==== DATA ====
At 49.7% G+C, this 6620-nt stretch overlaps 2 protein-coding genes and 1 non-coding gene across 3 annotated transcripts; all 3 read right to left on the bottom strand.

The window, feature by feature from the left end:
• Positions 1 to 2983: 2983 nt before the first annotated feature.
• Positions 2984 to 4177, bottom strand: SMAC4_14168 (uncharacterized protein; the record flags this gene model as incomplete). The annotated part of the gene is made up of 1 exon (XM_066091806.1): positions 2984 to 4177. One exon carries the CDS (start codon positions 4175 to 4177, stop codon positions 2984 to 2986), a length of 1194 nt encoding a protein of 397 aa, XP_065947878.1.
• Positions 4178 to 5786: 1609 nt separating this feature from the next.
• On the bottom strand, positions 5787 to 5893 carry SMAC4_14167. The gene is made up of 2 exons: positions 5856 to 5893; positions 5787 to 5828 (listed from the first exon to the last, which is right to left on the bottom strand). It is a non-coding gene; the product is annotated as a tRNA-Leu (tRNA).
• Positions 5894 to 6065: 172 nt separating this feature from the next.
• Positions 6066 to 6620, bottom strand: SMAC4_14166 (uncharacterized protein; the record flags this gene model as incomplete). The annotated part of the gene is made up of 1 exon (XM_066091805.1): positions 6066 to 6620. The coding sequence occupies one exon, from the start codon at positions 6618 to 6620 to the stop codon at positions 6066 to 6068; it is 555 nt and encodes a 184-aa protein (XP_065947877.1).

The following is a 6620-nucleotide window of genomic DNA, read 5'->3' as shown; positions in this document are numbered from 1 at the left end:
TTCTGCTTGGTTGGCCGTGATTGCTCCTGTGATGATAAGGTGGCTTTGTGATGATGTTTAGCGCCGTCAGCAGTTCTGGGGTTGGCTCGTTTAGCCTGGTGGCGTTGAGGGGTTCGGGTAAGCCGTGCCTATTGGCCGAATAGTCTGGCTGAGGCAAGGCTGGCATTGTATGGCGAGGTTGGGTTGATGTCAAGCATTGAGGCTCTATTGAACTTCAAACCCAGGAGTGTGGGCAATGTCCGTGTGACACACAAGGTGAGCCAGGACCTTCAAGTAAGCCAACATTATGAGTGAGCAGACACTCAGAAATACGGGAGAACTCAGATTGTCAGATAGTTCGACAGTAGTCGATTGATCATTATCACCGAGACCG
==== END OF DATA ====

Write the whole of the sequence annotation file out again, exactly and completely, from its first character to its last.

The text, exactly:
At 49.7% G+C, this 6620-nt stretch overlaps 2 protein-coding genes and 1 non-coding gene across 3 annotated transcripts; all 3 read right to left on the bottom strand.

The window, feature by feature from the left end:
• Positions 1 to 2983: 2983 nt before the first annotated feature.
• Positions 2984 to 4177, bottom strand: SMAC4_14168 (uncharacterized protein; the record flags this gene model as incomplete). The annotated part of the gene is made up of 1 exon (XM_066091806.1): positions 2984 to 4177. One exon carries the CDS (start codon positions 4175 to 4177, stop codon positions 2984 to 2986), a length of 1194 nt encoding a protein of 397 aa, XP_065947878.1.
• Positions 4178 to 5786: 1609 nt separating this feature from the next.
• On the bottom strand, positions 5787 to 5893 carry SMAC4_14167. The gene is made up of 2 exons: positions 5856 to 5893; positions 5787 to 5828 (listed from the first exon to the last, which is right to left on the bottom strand). It is a non-coding gene; the product is annotated as a tRNA-Leu (tRNA).
• Positions 5894 to 6065: 172 nt separating this feature from the next.
• Positions 6066 to 6620, bottom strand: SMAC4_14166 (uncharacterized protein; the record flags this gene model as incomplete). The annotated part of the gene is made up of 1 exon (XM_066091805.1): positions 6066 to 6620. The coding sequence occupies one exon, from the start codon at positions 6618 to 6620 to the stop codon at positions 6066 to 6068; it is 555 nt and encodes a 184-aa protein (XP_065947877.1).

The following is a 6620-nucleotide window of genomic DNA, read 5'->3' as shown; positions in this document are numbered from 1 at the left end:
TTCTGCTTGGTTGGCCGTGATTGCTCCTGTGATGATAAGGTGGCTTTGTGATGATGTTTAGCGCCGTCAGCAGTTCTGGGGTTGGCTCGTTTAGCCTGGTGGCGTTGAGGGGTTCGGGTAAGCCGTGCCTATTGGCCGAATAGTCTGGCTGAGGCAAGGCTGGCATTGTATGGCGAGGTTGGGTTGATGTCAAGCATTGAGGCTCTATTGAACTTCAAACCCAGGAGTGTGGGCAATGTCCGTGTGACACACAAGGTGAGCCAGGACCTTCAAGTAAGCCAACATTATGAGTGAGCAGACACTCAGAAATACGGGAGAACTCAGATTGTCAGATAGTTCGACAGTAGTCGATTGATCATTATCACCGAGACCG